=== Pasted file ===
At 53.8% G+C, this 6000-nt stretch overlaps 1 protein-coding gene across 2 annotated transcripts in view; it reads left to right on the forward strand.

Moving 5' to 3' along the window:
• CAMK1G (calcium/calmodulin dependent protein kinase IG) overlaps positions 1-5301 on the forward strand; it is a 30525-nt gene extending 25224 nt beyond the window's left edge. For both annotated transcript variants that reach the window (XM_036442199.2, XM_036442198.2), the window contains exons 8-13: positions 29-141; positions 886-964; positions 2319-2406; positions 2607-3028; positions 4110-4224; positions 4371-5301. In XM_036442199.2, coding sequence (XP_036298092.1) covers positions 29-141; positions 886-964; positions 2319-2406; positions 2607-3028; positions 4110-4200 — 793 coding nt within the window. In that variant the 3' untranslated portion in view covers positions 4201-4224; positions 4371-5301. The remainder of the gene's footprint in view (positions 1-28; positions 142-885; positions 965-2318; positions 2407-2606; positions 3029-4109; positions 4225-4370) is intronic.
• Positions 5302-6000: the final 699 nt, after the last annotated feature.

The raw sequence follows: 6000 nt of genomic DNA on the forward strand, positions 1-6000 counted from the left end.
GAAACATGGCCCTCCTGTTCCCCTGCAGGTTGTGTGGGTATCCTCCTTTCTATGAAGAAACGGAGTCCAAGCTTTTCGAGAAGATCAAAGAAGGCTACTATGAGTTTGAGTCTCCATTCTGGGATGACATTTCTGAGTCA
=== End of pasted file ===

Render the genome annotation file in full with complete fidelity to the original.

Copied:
At 53.8% G+C, this 6000-nt stretch overlaps 1 protein-coding gene across 2 annotated transcripts in view; it reads left to right on the forward strand.

Moving 5' to 3' along the window:
• CAMK1G (calcium/calmodulin dependent protein kinase IG) overlaps positions 1-5301 on the forward strand; it is a 30525-nt gene extending 25224 nt beyond the window's left edge. For both annotated transcript variants that reach the window (XM_036442199.2, XM_036442198.2), the window contains exons 8-13: positions 29-141; positions 886-964; positions 2319-2406; positions 2607-3028; positions 4110-4224; positions 4371-5301. In XM_036442199.2, coding sequence (XP_036298092.1) covers positions 29-141; positions 886-964; positions 2319-2406; positions 2607-3028; positions 4110-4200 — 793 coding nt within the window. In that variant the 3' untranslated portion in view covers positions 4201-4224; positions 4371-5301. The remainder of the gene's footprint in view (positions 1-28; positions 142-885; positions 965-2318; positions 2407-2606; positions 3029-4109; positions 4225-4370) is intronic.
• Positions 5302-6000: the final 699 nt, after the last annotated feature.

The raw sequence follows: 6000 nt of genomic DNA on the forward strand, positions 1-6000 counted from the left end.
GAAACATGGCCCTCCTGTTCCCCTGCAGGTTGTGTGGGTATCCTCCTTTCTATGAAGAAACGGAGTCCAAGCTTTTCGAGAAGATCAAAGAAGGCTACTATGAGTTTGAGTCTCCATTCTGGGATGACATTTCTGAGTCA